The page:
A Longitudinal Investigation of First-Generation College Students’ Mentoring Relationships During Their Transition to Higher Education
First-generation college students are characterized as college students in which neither of their parents completed a Bachelor’s/4-year degree, increasing their risk for dropout and other undesirable educational outcomes. Mentoring relationships may provide first-generation students with support and social networks as they transition to college.
The study was conducted at a predominantly minority-serving, urban, four-year, public university in Boston. Longitudinal methods, utilizing survey data from multiple time points, allows for a more comprehensive understanding of the role of mentoring relationships.
Retaining pre-college mentoring support through the first academic year was related to higher student self-efficacy. Additionally, receiving support from new mentoring relationships was related to higher psychological sense of school membership. Network orientation was found to be positively correlated with both self-efficacy and a sense of school membership. Moreover, beliefs and attitudes about help-seeking and willingness to utilize social support resources was related to self-efficacy and sense of school membership, in that greater tendencies to seek support from experienced individuals was related higher levels of self-efficacy and membership.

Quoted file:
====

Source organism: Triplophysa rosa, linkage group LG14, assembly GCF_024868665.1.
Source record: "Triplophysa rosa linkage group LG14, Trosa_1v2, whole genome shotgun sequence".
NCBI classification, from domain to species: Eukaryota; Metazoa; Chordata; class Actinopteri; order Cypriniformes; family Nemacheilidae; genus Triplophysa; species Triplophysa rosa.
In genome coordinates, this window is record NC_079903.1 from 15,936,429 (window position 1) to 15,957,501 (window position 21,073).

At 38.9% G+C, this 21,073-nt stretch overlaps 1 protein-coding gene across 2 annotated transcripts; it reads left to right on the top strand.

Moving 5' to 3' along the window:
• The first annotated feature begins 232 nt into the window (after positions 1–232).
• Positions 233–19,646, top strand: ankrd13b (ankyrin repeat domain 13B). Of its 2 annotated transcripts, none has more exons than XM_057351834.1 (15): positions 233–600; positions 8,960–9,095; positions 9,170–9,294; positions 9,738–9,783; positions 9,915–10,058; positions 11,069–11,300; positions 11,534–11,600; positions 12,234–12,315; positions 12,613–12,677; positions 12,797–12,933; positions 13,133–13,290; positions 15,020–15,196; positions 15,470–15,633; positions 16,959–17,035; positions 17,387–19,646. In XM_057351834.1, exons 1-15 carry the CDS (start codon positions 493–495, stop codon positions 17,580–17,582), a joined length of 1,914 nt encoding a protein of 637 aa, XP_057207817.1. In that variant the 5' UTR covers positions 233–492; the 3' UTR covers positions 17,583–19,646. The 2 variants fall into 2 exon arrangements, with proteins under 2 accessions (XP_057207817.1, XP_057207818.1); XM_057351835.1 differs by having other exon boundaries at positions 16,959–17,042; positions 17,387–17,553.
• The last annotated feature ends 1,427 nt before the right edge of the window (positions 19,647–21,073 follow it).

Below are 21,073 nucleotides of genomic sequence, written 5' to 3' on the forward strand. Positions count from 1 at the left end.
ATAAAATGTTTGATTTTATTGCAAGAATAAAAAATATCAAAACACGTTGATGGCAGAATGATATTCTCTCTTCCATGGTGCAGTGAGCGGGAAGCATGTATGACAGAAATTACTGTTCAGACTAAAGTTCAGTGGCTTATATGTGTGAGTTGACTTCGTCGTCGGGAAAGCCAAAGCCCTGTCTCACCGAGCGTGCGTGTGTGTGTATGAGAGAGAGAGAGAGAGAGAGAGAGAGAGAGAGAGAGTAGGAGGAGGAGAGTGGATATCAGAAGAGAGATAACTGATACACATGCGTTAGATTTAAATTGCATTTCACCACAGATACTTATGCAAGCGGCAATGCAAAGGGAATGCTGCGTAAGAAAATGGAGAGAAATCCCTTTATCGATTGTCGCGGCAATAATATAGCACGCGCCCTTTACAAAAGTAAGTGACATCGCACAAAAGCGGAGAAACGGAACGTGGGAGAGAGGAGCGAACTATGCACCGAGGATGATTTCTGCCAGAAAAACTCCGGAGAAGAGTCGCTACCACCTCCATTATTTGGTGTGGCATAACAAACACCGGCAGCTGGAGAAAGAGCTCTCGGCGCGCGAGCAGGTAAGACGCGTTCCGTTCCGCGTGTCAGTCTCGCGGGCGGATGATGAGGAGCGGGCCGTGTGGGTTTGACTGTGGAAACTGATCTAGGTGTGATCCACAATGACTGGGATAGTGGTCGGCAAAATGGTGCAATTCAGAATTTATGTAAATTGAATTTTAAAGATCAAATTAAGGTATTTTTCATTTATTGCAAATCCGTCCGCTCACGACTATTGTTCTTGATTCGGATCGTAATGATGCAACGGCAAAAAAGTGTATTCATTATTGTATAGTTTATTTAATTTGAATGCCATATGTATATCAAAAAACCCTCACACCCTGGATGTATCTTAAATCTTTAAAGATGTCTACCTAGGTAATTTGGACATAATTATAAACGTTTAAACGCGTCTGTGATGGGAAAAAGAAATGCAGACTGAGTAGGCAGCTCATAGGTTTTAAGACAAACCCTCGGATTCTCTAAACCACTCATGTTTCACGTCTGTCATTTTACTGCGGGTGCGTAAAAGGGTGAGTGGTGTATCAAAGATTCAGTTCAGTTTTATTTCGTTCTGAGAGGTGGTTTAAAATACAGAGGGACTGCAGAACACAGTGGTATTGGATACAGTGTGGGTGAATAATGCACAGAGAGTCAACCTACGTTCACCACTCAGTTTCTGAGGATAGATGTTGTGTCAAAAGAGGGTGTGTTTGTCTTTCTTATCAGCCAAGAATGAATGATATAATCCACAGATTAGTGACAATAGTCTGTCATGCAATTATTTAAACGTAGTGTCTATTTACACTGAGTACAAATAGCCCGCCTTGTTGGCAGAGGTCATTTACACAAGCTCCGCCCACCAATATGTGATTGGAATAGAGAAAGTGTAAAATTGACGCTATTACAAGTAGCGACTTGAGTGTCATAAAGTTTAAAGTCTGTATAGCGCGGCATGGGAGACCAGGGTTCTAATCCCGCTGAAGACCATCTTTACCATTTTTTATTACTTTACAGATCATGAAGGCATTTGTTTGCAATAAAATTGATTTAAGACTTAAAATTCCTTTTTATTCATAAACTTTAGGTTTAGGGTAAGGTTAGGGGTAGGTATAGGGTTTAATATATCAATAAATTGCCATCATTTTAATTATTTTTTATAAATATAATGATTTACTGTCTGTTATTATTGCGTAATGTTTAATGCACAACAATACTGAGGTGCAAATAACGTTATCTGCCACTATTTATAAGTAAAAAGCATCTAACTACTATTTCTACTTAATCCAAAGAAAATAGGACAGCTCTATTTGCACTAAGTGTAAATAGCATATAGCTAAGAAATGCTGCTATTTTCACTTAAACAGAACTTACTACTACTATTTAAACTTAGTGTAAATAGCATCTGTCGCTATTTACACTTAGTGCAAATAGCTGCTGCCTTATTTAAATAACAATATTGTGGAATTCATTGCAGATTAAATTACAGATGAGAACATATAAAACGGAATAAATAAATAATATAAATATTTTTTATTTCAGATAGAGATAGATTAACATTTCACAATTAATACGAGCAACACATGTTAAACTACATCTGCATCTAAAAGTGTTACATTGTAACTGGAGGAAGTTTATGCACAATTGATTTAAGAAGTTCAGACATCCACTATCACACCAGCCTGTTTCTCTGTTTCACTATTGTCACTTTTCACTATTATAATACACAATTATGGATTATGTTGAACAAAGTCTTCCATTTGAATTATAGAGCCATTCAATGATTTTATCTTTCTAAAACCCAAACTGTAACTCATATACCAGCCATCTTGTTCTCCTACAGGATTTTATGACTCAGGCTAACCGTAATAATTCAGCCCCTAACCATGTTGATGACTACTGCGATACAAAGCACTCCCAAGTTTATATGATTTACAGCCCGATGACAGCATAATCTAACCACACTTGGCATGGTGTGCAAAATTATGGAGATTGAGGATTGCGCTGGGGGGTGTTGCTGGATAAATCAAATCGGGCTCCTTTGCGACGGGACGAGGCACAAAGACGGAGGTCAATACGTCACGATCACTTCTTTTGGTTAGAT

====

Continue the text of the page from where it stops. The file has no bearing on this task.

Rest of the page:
The study underscores the importance of mentoring relationships for first-generation college students during their transition to higher education. Such relationships may play a pivotal role in enhancing students’ self-efficacy, psychological well-being, and sense of belonging in the academic environment. Institutions need to recognize and support the formation and maintenance of diverse mentoring networks for their students.